It is time for us to reconnect with the real world.  We need to reap the blessings of knowing, loving and serving our families.  We need to take care of our children.  Love our husbands.  Care for our parents.  We need to take care of one another.  We need to relearn how to use our hands and our brains.  We need to reconnect with everything that truly matters.

Tuesday, January 18, 2011

We are being plundered

I have given this a lot of thought.  I have held my peace.  I have made excuses.   There is a part of me that wants to believe that it is our job to help people out long enough for them to get back on their feet, but then, I am slapped in the face with the realities of life.  My family is being plundered.

My husband goes to work every morning, rain or shine, tired or invigorated, injured or ill.  It is what he does.  His job is how he provides for his family.  Providing for his family is his moral obligation before God.  Not only does he provide for us, he also helps provide for the infrastructure to support the system that, as Americans, we are all a part of.   Through his job, he supports the elderly on Medicare, disabled folks on Social Security and indigent people on Medicaid.  His taxes pay for WIC, Food Stamps and the huge debt created by unemployment benefits.  And still he works.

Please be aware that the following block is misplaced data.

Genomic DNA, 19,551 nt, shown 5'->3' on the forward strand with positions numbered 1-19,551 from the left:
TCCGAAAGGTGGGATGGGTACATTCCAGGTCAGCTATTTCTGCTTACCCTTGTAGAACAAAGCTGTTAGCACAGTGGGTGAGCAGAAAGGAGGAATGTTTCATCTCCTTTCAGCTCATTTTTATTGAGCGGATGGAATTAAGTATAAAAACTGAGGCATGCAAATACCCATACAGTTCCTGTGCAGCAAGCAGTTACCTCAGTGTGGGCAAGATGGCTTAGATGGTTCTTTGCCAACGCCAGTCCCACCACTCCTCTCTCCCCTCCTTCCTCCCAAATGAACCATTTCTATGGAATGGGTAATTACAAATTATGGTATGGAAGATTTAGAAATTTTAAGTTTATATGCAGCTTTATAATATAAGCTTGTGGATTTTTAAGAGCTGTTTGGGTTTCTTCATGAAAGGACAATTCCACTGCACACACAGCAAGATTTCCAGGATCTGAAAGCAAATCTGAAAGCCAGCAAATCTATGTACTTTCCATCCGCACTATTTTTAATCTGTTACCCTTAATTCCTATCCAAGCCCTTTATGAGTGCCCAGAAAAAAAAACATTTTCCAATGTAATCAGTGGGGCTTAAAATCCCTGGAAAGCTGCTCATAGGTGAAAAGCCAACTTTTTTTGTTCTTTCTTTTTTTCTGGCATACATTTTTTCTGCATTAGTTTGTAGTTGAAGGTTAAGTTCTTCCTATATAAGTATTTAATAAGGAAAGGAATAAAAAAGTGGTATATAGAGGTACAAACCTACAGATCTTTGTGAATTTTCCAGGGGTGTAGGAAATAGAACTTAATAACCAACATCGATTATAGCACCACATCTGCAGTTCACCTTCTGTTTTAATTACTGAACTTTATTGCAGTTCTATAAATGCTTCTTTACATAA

I have heard more people that I can count tell me that they "deserve" to be on unemployment because they paid that money into unemployment insurance.  Of course, if they were to stop and add up the benefits they have received and contrast that with the money "they" (usually their employer) paid into the system, they would realize that they have won the lottery.  The "investment" they made into unemployment has paid off ten fold and then some.  Somebody has to be paying that bill.  It is my husband.  It is our family.